Victory Over Bondage

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In Judges 3:1-22, we find Israel lost sight of who they were and who God was. They abandoned their distinctive identity and God’s ways and purpose. The result was they came under bondage. For 18 years they were under the power of Moabites led by a man named Eglon. Eglon was described as a very fat man (3:17). This imposing, very large king was now in control, exacting huge sums of money from them. Israel had gotten apathetic and did nothing.

How does this happen? When we forget who we are, it affects our relationships. We hang out with people who are not good for us. Paul states this to the Corinthian believers, "Don't be deceived: 'Bad company ruins good morals'” I Cor. 15:33). Hanging with the wrong people corrupts good morals. When we forget who we are we are easily influenced by others, or by our culture. I notice We don't seem to handle prosperity very well. Let me ask, what has God used to get your attention? Do you find you are apathetic, in a hopeless addiction, near death? Are stuck in your life with God or in circumstances in your life?

In the midst of bondage, God intervenes

In the book of Judges we see that each time Israel abandoned God, they came under bondage. They would eventually cry out to God for a leader, a deliverer. God would send them a deliverer and they would have peace. Then the leader would die, they would forget God and come under bondage again. In our story in Judges 3, Israel finally cries out to God. After 18 years, in desperation, they've got to have some relief!

God raises up a man named Ehud. He’s not a very significant man, not notable like a Joshua. Ehud is not a popular name in the Bible. He is described as being left-handed. In the Old Testament, a left-handed person was seen as weak. However, God uses the weak, simple, common person… like us. Paul tells the church in Corinth…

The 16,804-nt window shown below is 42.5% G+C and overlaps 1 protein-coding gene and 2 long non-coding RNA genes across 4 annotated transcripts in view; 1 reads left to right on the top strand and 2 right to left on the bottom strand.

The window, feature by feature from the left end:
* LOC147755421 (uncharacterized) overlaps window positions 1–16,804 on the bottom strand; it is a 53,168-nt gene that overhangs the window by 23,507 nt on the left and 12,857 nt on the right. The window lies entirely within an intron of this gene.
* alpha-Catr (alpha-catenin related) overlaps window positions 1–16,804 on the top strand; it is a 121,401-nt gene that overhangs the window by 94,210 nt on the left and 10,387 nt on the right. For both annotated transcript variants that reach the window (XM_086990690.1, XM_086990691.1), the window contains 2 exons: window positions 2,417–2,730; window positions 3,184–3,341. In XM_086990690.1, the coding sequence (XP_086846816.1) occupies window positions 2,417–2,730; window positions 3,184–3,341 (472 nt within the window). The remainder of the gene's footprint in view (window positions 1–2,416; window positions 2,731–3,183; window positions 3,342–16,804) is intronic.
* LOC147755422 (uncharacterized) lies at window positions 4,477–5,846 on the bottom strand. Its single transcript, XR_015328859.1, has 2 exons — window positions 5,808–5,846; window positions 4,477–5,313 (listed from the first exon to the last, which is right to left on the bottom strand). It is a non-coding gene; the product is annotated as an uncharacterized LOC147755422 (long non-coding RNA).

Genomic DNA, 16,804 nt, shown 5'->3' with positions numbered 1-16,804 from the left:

"For consider your calling, brethren, that there were not many wise according to the flesh, not many mighty, not many noble; but God has chosen the foolish things of the world to shame the wise, and God has chosen the weak things of the world to shame the things that are strong, and the base things of the world and the despised God has chosen, the things that are not, so that He may nullify the things that are." (I Cor. 1:26-28).

In Judges 3 we discover God's answer to Israel’s bondage was a man named Ehud, who would take on this big imposing King Eglon. Ehud was supposed to take the taxes to Eglon. He made a knife that was 18inches and two sided. He put it on his right thigh, because he was left-handed, under his clothing. Ehud traveled with a group who gave the taxes to the king and left. But Ehud went back and he told the king he had a secret message. The king sent out his servants. Ehud said, “The Lord has a message for you” and took his dagger and thrust it into the king’s belly, sinking so deep that it disappeared! He then escaped out of the window. Eglon’s servants came after a time and found Eglon dead.

Put yourself in Ehud's shoes. How would you feel in this scenario? Scared? (What about Murphy's Law? What if they search me? What if I just wound the king? What if when I stab him he grabs me and falls on me?) Yet Ehud, being sent by God, stayed the course and escaped out the window.

Our Spiritual Enemies

The point of this story has to do with our spiritual enemies. What has you in bondage? What is your secret that is robbing you of confidence in God? What is it that’s destroying your relationship with God? What about the pressure of covering-up and the shame and fear of "what if they found out"?

What is your attitude toward these spiritual enemies? Have you given up? Are you apathetic? Does even your hope in grace become the occasion for your sin? Have you finally had enough?

The good news? God has sent a deliverer named Jesus. In my next post I’ll share more on how we can respond to our oppressive enemies.

Our Mission

Confluence is a place where the reformed, the charismatic, and the mission-minded converge to equip and serve the church to transform communities. Our authors are mostly leaders in the Newfrontiers family of churches.

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